Six years ago, Will Guidara and Anthony Rudolf introduced the Welcome Conference, a one-day forum held in New York City for ideas and exchange about hospitality. Since its beginning, restaurateurs and operators have traveled from all over the country for the event, which features both industry legends (think Drew Nieporent and Richard Melman) to expert voices outside the restaurant world who have something to say about taking care of people.
Donnie Madia and Kevin Boehm have occupied the audience and the stage at the Welcome Conference. Based in Chicago, they boast two of the most acclaimed restaurant groups not just in the Windy City, but nationwide: Donnie at One Off Hospitality (Blackbird, Avec, The Publican), and Kevin at Boka Restaurant Group (Boka, Girl and the Goat, Momotaro). Together, they were determined to bring the magic of the conference to Chicago – even if that meant putting aside their competitive spirits.
September 23rd marks the first-ever Welcome Conference outside of New York City, hosted by Donnie and Kevin in Chicago. As proud sponsors, we spoke to them all about the event – keep reading to learn why vulnerability matters, the power of friendship in the industry, and what makes Chicago hospitality unique.
You’ve both spoken at the Welcome Conference in previous years. Tell me about that experience.
Kevin: It’s a pretty magical experience, and I think that Will and Anthony and Brian had great intention on making the speaker experience be as compelling as the audience experience. They throw an incredible dinner the night before, they’re very thoughtful about the speaker guests that they get for everybody, and they create an environment where the people that are there in the audience are the best crowd ever. They’re dying to be entertained. Even on a big stage, at Lincoln Center, it feels like a great big hug on that stage.
Donnie: From the first conference that I went to, I noticed a shift in the middle and after. There was finally a venue for the front of the house to air their grievances or speak about business – what we’re going through, how we got through it, and a direction or path. We can do something different. We can make a difference by communicating with one another. This is a venue of communication. That’s the way I perceived it early on, and every year it’s gotten better and better and better. If we leave with something inspirational to bring back to our teams, that’s the overall goal.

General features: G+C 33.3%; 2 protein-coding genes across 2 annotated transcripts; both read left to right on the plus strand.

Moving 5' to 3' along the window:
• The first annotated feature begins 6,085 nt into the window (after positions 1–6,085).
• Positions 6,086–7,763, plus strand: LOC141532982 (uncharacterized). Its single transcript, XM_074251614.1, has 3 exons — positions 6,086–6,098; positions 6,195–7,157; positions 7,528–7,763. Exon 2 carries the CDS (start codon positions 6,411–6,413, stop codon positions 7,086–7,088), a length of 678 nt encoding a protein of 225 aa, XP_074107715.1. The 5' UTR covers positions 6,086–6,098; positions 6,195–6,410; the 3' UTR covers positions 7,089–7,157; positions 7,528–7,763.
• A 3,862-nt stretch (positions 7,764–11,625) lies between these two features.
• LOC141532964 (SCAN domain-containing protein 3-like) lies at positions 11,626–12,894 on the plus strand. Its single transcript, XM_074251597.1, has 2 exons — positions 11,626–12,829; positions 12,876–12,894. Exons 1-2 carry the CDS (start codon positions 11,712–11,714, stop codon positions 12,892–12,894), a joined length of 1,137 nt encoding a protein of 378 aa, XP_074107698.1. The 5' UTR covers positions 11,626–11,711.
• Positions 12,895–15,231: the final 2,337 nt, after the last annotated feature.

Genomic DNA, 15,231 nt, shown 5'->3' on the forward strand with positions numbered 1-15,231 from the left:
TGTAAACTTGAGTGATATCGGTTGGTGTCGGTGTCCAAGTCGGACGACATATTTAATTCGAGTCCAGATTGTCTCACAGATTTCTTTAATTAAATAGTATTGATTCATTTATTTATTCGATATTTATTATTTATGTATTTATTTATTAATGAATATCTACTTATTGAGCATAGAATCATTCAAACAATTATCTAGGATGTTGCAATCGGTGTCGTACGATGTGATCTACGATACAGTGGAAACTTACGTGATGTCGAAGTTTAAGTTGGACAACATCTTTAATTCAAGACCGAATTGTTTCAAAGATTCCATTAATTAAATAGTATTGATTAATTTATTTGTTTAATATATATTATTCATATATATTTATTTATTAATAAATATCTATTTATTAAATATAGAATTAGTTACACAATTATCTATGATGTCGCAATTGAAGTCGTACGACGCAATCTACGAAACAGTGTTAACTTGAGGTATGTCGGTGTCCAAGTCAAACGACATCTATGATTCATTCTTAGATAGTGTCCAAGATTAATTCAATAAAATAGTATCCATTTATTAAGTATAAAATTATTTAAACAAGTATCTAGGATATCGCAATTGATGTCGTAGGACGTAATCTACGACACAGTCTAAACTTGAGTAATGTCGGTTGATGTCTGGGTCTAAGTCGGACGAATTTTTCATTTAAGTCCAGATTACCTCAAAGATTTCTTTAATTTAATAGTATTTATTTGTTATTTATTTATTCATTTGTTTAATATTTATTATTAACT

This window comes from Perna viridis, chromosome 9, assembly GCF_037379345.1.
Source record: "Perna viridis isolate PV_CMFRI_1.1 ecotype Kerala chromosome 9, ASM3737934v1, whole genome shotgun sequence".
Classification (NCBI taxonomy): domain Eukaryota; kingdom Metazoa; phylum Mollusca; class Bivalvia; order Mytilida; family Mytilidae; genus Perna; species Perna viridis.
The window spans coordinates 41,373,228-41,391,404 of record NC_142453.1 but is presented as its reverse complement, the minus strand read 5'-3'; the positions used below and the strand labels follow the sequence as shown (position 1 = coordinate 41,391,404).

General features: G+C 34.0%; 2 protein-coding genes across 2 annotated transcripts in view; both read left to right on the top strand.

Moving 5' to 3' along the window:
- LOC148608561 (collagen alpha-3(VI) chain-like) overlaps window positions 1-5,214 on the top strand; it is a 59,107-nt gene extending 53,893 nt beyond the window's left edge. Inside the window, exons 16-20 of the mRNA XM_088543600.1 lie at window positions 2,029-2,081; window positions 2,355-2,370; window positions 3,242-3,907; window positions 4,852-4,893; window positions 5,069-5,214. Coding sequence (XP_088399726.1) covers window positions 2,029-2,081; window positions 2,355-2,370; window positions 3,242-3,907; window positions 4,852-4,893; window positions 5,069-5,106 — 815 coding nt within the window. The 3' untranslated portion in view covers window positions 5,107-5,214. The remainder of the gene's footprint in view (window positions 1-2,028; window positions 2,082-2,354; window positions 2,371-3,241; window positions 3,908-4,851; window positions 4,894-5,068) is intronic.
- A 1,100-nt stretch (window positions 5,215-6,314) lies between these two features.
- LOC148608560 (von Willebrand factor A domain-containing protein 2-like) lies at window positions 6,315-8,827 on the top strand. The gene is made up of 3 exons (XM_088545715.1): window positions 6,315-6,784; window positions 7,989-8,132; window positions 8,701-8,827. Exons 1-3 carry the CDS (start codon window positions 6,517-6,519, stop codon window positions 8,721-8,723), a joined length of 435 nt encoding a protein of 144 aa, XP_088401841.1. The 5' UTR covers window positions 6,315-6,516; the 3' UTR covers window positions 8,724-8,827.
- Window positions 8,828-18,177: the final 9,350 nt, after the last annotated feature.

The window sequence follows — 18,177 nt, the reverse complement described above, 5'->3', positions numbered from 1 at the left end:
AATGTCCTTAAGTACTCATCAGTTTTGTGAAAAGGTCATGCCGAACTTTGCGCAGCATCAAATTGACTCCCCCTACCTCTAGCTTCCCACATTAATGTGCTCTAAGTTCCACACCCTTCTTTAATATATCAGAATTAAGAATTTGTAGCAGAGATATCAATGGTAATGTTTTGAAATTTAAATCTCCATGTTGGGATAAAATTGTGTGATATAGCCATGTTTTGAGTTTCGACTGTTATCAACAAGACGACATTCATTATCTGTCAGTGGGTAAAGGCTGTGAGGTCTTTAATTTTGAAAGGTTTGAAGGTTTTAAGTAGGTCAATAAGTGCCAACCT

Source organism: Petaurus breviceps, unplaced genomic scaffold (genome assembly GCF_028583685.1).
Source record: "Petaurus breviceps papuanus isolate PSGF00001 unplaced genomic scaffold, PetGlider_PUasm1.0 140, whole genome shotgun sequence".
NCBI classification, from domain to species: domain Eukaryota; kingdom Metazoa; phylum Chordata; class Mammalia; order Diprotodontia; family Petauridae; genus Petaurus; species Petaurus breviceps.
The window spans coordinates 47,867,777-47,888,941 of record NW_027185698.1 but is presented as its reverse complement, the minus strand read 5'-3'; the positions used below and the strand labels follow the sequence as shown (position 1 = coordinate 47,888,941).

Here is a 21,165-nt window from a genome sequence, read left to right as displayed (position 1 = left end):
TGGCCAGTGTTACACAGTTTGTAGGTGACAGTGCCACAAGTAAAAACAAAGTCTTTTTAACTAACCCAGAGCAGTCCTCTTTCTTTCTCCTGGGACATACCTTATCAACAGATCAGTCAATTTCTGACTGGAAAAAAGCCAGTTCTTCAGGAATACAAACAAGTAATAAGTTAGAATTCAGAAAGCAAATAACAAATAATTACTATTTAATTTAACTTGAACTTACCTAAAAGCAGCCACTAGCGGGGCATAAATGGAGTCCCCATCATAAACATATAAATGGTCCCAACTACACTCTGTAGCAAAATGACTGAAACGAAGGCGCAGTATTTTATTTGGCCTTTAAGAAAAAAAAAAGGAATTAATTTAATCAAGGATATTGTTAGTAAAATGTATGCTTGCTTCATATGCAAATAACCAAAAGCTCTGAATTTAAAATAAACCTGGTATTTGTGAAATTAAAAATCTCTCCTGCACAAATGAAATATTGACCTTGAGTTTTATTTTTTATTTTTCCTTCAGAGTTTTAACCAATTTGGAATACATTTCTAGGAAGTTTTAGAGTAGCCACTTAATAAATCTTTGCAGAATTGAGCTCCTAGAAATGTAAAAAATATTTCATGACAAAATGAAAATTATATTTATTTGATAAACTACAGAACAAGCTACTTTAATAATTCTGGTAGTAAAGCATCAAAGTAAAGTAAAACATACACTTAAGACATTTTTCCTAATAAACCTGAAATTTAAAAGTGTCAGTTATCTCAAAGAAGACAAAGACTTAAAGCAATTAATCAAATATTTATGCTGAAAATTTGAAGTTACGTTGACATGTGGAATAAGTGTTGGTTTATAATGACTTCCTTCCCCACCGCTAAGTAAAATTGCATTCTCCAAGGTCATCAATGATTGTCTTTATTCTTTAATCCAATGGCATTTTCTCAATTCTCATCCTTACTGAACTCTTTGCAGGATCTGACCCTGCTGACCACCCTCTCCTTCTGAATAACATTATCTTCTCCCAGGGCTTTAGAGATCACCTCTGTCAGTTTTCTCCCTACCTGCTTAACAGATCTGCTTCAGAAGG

We live in a chef-obsessed world. Here’s an opportunity for us to get together and make a difference for front-of-the-house people.
What were some of the most inspiring lessons or insights you took away from the NYC events?
Kevin: They curate a group of speakers that’s not just from the restaurant business. It’s pretty brilliant. One of the themes was conflict and change, and they brought in the head FBI negotiator to talk to us about how to resolve a situation that is elevated to a hysteric level. So beginning it with active listening, and then some sort of action to resolve it – all the things we encounter on a daily basis, but looking at it from a different viewpoint. In that same conference, they had a neuroscientist talk about the way we process words, and how we really need to think about the choices we make when we say words, because they affect people’s emotions.
Donnie: What I gathered in the last six years was the opportunity of allowing speakers to be vulnerable in an audience between 500 and 900 people. I remember Will’s father, Frank Guidara, gave this emotional speech about going through cancer and how he came out of it, as well as losing his wife to cancer. He talked about how he brought that to his army regiment training and how that was able to pull him through, by the lessons he learned and shared with his men.
I read that you approached Will and Anthony after the 2018 NYC conference. What made you want to take Welcome Conference to Chicago?
Kevin: Basically Donnie and I strong-armed them. [Laughs] Donnie and I had met for a cup of coffee, and we both talked about the fact that we loved going to Welcome Conference but really both wanted something like that to exist in our own city. What we didn’t want to do was step on their toes or look like followers. We wanted to go to those guys first out of respect. To our surprise and great happiness, they said that they would do it with us.
Donnie: When I was sitting there in year one, when I watched Will’s energy and Anthony’s energy on stage, and the emotion and how vulnerable they were to put their grievances and disdain behind them… We both felt the same way. Like, why do I dislike this man? Because he has more restaurants and staff members than I do? Is that really a reality for me and him, to exist in the same city that we both love and work in and raise our families in? It didn’t make sense.
Also what I felt was, man, they did it again. New York beat us to the punch. Silently, I believe there was a seed growing in both of our stomachs, going, we need to do this. Luckily enough, the four of us came together, and Kevin and I felt the same way that Will and Anthony felt. We put our grievances aside, and the rest is history.
Kevin: It’s tough when you’re competing for the same employees, maybe the same real estate deals, the same awards. It’s not exactly a fertile ground for friendship. Donnie and I, our corporate offices are basically right next to each other. We were two guys who had, in a lot of ways, the same life. We understood each other better than anybody did. And we were not friends.
It’s been great to become friends through this process of doing this together. It makes our hospitality that we give out on a nightly basis more legitimate if that hospitality goes through all the rest of our lives.There’s more we can do as friends than as fierce competitors. [Read more…]